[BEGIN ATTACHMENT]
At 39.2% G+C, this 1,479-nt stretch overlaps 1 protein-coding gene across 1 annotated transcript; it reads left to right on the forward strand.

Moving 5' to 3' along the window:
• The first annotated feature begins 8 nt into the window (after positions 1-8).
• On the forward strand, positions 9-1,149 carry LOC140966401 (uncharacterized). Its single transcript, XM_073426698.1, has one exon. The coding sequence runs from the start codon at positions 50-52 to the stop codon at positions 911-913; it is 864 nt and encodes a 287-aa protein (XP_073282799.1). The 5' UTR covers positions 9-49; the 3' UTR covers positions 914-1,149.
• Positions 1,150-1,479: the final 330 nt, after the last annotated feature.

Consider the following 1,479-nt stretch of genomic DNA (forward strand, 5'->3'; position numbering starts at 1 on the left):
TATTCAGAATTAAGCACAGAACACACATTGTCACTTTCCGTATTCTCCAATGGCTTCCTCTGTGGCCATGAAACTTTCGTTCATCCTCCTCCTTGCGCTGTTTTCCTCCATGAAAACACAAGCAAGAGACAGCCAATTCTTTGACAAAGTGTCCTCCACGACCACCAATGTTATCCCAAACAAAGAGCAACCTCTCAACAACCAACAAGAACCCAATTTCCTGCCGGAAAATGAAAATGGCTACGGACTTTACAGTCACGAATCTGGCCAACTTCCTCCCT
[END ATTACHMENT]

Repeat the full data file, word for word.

At 39.2% G+C, this 1,479-nt stretch overlaps 1 protein-coding gene across 1 annotated transcript; it reads left to right on the forward strand.

Moving 5' to 3' along the window:
• The first annotated feature begins 8 nt into the window (after positions 1-8).
• On the forward strand, positions 9-1,149 carry LOC140966401 (uncharacterized). Its single transcript, XM_073426698.1, has one exon. The coding sequence runs from the start codon at positions 50-52 to the stop codon at positions 911-913; it is 864 nt and encodes a 287-aa protein (XP_073282799.1). The 5' UTR covers positions 9-49; the 3' UTR covers positions 914-1,149.
• Positions 1,150-1,479: the final 330 nt, after the last annotated feature.

Consider the following 1,479-nt stretch of genomic DNA (forward strand, 5'->3'; position numbering starts at 1 on the left):
TATTCAGAATTAAGCACAGAACACACATTGTCACTTTCCGTATTCTCCAATGGCTTCCTCTGTGGCCATGAAACTTTCGTTCATCCTCCTCCTTGCGCTGTTTTCCTCCATGAAAACACAAGCAAGAGACAGCCAATTCTTTGACAAAGTGTCCTCCACGACCACCAATGTTATCCCAAACAAAGAGCAACCTCTCAACAACCAACAAGAACCCAATTTCCTGCCGGAAAATGAAAATGGCTACGGACTTTACAGTCACGAATCTGGCCAACTTCCTCCCT